One of the foods that you simply must try at Osaka is the okonomiyaki, a Japanese pancake originating in Osaka. Located in Dotonbori, Mizuno is where locals go for okonomiyaki. Their most popular dish is the yam flour okonomiyaki, as they are one of the only restaurants in Osaka to offer this variation. They also serve classic okonomiyakis, including the house special Mizuno-yaki. You can choose between the counter table, where your food will be grilled in front of you by their friendly staff, or a private table. Here you can have a go at grilling your own okonomiyaki in the true Osaka style.
1-4-15 Dohtonbori, Chuo-ku, Osaka 542-0071, +81-6-6212-6360
A tiny store located in Umeda, Yoshibei specializes in tonkatsu, or deep-fried pork cutlets, and katsudon. The latter is a steaming bowl of rice topped with tonkatsu and smooth scrambled egg. You can add an onsen tamago – a runny, slow-cooked egg whose name literally means “spa-boiled” – to your rice for extra sauce and flavor. The exterior of the pork is fried to a perfect crispiness, while the meat is fresh and juicy. There are only about 15 seats in this tiny joint. Most of them are along a counter, giving the store an intimate and extremely local atmosphere.
18-2 Doyamacho Kita-ku Osaka, +81-6-6755-4323
Omu-rice is one of the most popular yousyoku, or Western dish with a Japanese twist, both in Japan and the rest of the world. Legend has it that Hokkyokusei, which opened in 1922, is the founder of omu-rice in the Kansai region. A portion of rice is covered by a smooth omelet and served with your choice of sauce and side ingredients such as pork or beef patty. Hokkyokusei has branches all over Osaka, but the honten (original store) at Shinsaibashi has an ambiance all its own. It contains traditional decor of wooden furniture and shoji paper screens.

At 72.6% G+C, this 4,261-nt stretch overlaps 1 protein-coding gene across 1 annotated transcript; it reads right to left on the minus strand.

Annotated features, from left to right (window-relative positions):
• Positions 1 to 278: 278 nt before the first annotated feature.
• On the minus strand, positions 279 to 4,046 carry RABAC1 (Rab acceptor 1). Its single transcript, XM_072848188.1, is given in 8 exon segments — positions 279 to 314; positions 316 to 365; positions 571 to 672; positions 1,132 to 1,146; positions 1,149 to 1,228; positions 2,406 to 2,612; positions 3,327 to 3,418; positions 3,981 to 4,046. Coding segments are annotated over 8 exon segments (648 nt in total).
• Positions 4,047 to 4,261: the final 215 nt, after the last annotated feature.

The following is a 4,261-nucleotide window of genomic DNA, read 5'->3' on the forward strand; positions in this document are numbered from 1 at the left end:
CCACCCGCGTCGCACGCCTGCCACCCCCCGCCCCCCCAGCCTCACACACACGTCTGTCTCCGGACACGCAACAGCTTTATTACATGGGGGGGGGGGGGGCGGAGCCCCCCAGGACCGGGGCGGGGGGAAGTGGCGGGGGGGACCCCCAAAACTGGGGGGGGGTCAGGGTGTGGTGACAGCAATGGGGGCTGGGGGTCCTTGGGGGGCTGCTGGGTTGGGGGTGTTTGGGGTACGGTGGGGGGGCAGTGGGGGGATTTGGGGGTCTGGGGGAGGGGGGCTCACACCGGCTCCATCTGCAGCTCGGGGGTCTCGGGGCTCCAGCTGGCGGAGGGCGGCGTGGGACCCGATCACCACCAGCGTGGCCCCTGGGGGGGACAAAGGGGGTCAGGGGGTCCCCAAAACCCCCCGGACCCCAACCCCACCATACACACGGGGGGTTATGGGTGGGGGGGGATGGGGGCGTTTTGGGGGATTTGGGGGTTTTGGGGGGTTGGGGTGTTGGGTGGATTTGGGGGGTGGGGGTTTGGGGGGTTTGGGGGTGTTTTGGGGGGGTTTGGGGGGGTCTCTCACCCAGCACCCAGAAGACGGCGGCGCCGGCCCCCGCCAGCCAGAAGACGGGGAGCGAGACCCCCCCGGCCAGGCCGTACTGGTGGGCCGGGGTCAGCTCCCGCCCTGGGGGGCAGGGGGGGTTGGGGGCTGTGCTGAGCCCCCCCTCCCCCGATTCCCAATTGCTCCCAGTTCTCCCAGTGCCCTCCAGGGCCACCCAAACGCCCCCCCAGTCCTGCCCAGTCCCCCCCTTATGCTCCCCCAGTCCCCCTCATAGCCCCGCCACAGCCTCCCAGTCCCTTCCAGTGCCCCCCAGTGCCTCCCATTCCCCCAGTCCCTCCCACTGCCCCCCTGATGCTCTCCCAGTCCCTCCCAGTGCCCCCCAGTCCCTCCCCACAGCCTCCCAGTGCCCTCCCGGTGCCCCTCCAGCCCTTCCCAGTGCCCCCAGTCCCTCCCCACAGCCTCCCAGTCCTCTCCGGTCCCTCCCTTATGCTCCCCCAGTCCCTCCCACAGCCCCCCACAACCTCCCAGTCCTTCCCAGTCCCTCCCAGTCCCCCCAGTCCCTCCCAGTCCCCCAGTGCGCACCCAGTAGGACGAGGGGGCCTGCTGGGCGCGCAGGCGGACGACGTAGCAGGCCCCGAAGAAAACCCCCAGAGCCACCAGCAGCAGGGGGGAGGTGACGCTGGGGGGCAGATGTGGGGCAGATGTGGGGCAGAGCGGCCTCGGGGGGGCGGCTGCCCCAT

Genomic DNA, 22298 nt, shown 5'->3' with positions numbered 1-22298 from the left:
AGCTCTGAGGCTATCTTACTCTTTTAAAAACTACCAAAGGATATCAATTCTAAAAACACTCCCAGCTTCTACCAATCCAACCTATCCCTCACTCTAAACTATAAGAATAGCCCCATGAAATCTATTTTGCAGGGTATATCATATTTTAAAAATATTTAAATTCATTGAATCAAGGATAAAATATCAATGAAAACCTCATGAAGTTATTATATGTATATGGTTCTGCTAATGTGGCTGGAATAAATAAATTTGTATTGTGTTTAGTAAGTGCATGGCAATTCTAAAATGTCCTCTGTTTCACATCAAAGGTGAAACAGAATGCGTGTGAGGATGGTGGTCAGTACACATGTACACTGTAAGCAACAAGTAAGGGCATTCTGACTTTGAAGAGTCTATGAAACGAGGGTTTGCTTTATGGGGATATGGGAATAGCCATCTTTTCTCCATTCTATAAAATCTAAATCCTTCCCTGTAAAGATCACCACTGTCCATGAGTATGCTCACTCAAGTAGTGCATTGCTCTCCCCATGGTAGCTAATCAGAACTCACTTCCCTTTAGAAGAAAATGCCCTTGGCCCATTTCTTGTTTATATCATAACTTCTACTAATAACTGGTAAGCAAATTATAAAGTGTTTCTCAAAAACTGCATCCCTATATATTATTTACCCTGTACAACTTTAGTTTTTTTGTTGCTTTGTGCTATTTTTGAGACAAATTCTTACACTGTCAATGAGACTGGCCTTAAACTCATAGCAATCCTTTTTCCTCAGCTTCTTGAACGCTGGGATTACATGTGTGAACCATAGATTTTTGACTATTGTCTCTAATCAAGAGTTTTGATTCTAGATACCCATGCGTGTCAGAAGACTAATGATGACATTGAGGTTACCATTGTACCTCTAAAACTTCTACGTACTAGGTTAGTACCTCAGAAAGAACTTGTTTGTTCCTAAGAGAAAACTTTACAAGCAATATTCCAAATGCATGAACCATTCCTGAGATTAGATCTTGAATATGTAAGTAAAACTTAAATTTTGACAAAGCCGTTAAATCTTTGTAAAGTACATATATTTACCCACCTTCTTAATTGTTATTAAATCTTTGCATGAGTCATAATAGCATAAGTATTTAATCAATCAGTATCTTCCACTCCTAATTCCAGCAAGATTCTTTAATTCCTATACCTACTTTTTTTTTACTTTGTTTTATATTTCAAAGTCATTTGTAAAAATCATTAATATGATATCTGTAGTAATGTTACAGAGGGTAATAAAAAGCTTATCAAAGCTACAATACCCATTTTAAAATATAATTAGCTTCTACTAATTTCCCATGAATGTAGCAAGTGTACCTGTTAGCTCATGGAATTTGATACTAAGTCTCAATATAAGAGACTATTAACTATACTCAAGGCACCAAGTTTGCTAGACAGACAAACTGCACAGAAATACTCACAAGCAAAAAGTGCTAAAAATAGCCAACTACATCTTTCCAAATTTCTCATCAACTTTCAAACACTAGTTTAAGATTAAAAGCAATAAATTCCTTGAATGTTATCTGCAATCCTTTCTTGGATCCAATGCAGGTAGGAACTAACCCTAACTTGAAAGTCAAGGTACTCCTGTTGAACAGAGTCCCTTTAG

2-7-27 Nishishinsaibashi, Chuo-ku, Osaka 542-0086, +81-6-6211-7829
If you want to experience the best sushi on offer in Midosuji, Tada is the place you want to go. A highly exclusive restaurant that is elusive even to locals, this nine-seat restaurant uses only the best ingredients. This ensures the fish on your sushi is fresh and flavorful. Seated along a counter table, you can watch the chef make your sushi right in front of you and even ask him for recommendations. You must make a reservation beforehand. So, be sure to call and check if you are interested in this elite sushi experience.
If you’re looking to try authentic sushi at a much more affordable price, Ganko is one of the best choices. Located centrally at Osaka Station City, directly connected to the Osaka Station, this sushi store operates in a kaiten sushi, or sushi train, style. Simply grab the dish you want off the conveyor belt that runs through the store. You will be charged by plate, making the dining experience both economical and fun. With fresh ingredients, delicious sushi, and adventurous culinary exploits with unfamiliar-looking dishes, you are sure to enjoy eating at Ganko.